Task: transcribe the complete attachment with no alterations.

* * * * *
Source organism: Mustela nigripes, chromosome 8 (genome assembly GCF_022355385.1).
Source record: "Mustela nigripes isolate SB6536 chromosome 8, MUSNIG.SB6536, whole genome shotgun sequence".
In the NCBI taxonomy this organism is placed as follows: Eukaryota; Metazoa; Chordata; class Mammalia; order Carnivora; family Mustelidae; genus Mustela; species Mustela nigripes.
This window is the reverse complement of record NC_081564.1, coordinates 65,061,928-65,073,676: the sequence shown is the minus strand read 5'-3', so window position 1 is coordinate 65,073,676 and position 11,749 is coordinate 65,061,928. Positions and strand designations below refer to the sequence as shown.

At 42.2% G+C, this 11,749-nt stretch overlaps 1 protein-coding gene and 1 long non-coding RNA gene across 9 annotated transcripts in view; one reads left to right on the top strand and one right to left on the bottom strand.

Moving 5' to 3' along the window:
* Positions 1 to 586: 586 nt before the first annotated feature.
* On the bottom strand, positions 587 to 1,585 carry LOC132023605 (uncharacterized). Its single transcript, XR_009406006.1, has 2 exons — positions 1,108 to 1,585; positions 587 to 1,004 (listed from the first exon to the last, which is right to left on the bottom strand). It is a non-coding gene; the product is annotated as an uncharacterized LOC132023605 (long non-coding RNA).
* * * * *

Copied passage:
Source organism: Mustela nigripes, chromosome 8 (genome assembly GCF_022355385.1).
Source record: "Mustela nigripes isolate SB6536 chromosome 8, MUSNIG.SB6536, whole genome shotgun sequence".
In the NCBI taxonomy this organism is placed as follows: Eukaryota; Metazoa; Chordata; class Mammalia; order Carnivora; family Mustelidae; genus Mustela; species Mustela nigripes.
This window is the reverse complement of record NC_081564.1, coordinates 65,061,928-65,073,676: the sequence shown is the minus strand read 5'-3', so window position 1 is coordinate 65,073,676 and position 11,749 is coordinate 65,061,928. Positions and strand designations below refer to the sequence as shown.

At 42.2% G+C, this 11,749-nt stretch overlaps 1 protein-coding gene and 1 long non-coding RNA gene across 9 annotated transcripts in view; one reads left to right on the top strand and one right to left on the bottom strand.

Moving 5' to 3' along the window:
* Positions 1 to 586: 586 nt before the first annotated feature.
* On the bottom strand, positions 587 to 1,585 carry LOC132023605 (uncharacterized). Its single transcript, XR_009406006.1, has 2 exons — positions 1,108 to 1,585; positions 587 to 1,004 (listed from the first exon to the last, which is right to left on the bottom strand). It is a non-coding gene; the product is annotated as an uncharacterized LOC132023605 (long non-coding RNA).